A retired clocksmith, Pete had always been good with his hands. His dexterity had declined in recent decades, of course, as had his eyesight. The biggest change, however, had been to his cognition. Alzheimer’s dementia had taken its toll, and Pete’s memory, reasoning, and thinking abilities had deteriorated to the point where he had trouble taking care of himself unassisted.
His wife, Mabel, had been a big help to him, however since her passing last spring, Pete had really been struggling. Physically, he could still dress himself, but he was overcome with anxiety more often than not. He felt compelled, and sometimes desperate, to do the “right” thing – but was not always sure what that was.
His neighbor Pat was kind enough to bring over fresh-cooked meals each day. In exchange, Pete’s son chipped in for groceries.
Although he was doing okay physically, Pete felt lost and constantly worried throughout his long and lonely days.
Pat ended up suddenly in the hospital one weekend. It turned out, in hindsight, to be a blessing in disguise for Pete. Since Pat couldn’t provide meals, Pete’s son had to figure out something else. He gave the home care agency a call. He wasn’t sure what they could do, but together they were able to come up with a plan. It was just a starting point, really. They knew they would need to adjust it as they figured out what worked and what didn’t.
Obviously, Pete needed support at mealtime, so they started there. They arranged for a home care aide to come in the morning, help Pete as needed with showering and dressing, and then prepare breakfast. They decided to keep the home care aide around until lunchtime. She could help with cleaning up and offer some companionship as well. Later in the day, another aide would come by for a 430 tea and snack, a walk or some visiting, and then make supper.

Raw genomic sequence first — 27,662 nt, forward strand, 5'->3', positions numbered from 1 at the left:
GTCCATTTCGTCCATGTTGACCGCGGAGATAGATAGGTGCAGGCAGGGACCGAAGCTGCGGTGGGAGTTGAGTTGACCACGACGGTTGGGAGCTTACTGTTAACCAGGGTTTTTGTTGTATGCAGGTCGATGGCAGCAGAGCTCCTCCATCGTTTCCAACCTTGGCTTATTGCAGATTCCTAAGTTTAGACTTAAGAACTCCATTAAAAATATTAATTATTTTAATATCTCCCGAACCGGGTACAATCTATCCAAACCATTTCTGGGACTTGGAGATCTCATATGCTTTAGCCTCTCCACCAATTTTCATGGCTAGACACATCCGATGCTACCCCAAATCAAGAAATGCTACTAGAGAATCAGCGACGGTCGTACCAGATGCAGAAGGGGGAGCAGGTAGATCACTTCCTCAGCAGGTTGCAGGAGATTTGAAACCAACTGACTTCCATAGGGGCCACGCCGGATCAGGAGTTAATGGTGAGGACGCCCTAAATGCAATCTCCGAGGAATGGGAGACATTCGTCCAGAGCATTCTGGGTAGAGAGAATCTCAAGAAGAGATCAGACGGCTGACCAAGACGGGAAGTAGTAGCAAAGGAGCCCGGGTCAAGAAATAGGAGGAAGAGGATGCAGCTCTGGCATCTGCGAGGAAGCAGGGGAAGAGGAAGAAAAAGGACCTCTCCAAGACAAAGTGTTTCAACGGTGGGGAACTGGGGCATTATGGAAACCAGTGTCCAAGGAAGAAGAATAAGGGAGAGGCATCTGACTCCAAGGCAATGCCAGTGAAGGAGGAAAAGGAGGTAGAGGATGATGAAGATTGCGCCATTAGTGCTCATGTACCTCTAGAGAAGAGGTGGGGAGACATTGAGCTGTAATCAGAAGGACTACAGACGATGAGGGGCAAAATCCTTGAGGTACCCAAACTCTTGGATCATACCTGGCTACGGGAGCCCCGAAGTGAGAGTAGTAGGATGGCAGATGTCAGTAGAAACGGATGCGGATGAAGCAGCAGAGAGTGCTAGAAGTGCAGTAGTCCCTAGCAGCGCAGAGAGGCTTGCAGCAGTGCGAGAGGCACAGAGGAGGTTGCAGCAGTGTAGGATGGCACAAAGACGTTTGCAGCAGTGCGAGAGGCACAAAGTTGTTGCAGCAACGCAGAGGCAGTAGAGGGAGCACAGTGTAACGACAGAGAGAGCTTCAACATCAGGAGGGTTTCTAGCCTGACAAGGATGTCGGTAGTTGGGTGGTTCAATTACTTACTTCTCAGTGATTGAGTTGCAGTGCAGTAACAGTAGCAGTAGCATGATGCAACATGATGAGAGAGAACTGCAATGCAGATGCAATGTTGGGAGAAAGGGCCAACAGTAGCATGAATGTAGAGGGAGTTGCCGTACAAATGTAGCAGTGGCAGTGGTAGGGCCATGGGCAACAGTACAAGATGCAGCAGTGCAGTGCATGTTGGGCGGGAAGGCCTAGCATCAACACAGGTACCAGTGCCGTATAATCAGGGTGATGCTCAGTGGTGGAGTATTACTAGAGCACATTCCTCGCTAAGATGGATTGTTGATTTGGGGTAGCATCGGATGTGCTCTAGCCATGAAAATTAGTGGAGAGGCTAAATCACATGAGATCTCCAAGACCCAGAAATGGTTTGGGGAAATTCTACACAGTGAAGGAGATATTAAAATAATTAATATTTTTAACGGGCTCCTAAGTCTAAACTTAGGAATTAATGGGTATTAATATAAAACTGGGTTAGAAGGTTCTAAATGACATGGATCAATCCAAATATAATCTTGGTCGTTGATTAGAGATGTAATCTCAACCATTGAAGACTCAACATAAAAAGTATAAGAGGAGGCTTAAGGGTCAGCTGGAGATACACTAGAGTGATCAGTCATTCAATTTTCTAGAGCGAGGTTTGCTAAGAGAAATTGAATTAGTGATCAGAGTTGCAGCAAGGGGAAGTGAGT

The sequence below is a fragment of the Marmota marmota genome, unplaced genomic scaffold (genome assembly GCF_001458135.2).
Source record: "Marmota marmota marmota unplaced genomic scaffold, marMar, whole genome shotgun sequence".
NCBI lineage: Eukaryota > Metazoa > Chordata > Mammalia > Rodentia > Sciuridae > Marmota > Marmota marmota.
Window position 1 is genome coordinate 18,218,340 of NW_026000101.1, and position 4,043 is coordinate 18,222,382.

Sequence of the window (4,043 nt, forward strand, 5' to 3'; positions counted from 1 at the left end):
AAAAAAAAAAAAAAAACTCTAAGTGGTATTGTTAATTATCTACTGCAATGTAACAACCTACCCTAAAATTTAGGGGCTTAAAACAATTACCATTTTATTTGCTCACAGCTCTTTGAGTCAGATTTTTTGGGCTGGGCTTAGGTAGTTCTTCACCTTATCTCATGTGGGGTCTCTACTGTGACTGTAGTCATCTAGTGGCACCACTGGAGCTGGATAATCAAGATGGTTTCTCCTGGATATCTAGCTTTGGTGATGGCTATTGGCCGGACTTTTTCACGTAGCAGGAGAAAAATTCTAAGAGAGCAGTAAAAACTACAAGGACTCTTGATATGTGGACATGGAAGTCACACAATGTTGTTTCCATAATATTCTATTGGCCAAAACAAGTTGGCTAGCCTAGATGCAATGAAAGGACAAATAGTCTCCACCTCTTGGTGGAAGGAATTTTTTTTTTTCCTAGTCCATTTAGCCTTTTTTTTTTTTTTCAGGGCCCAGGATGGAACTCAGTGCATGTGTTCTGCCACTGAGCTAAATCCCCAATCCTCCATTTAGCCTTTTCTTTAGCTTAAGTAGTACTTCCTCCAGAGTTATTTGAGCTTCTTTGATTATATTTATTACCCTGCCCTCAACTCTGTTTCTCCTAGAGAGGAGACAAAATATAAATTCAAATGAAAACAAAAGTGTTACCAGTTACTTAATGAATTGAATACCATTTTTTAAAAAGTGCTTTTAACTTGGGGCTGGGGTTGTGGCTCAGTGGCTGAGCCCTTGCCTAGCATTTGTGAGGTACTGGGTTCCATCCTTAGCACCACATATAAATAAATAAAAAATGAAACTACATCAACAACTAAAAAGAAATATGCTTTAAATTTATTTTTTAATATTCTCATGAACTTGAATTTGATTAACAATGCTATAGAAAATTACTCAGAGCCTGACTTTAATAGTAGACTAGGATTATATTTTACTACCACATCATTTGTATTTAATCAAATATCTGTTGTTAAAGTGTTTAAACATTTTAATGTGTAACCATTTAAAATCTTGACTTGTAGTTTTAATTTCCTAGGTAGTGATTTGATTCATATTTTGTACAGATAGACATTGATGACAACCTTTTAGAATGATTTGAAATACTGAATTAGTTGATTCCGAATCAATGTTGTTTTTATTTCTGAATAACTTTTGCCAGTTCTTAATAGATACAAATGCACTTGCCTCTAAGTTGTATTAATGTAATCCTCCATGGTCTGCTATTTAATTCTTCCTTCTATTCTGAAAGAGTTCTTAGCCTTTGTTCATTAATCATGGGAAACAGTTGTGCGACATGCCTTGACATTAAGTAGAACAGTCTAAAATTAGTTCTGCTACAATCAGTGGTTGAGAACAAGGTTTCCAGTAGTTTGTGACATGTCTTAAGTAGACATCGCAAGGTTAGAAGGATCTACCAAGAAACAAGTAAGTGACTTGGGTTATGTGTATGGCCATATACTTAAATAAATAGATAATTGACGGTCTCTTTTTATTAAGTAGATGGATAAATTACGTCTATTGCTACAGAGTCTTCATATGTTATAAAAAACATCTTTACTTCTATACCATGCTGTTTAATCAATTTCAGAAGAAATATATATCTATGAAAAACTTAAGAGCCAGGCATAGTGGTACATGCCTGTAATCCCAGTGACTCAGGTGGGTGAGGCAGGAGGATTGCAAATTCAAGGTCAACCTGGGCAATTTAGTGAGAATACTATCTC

As it turned out, Pete really appreciated having people around! He relished the opportunity to chat and loved to hear reassurance that he was doing okay. They started working on jigsaw puzzles after breakfast to pass the time. He’d never spent much time on puzzles in his past, busy with work and all. Mabel had enjoyed working on them, and they liked to keep some around for the grandkids’ visits.
At this point in his life, Pete loved the puzzles!
Tapping into his clockmaker’s talent for putting small pieces together, he was a natural. The activity relieved a huge amount of his anxiety as well. Just having something to focus his attention on, especially something that evoked feelings of confidence, made all the difference in his world. For the first time in a long while, he felt a sense of purpose.
The social interaction with the aides did him enormously well, and they were quick to praise his efforts, which of course, made him feel even better. His self-esteem soared!
His neighbor Pat recovered quickly and came back home. He offered to resume bringing meals to Pete, but he and his son graciously declined. Home care was making such a difference to Pete’s quality of life, they couldn’t imagine ever giving them up!
If you or an aging loved one are considering hiring professional Homecare in Mountain Brook, AL, call and talk to the staff at Lipford Home Care (205) 623-5700.
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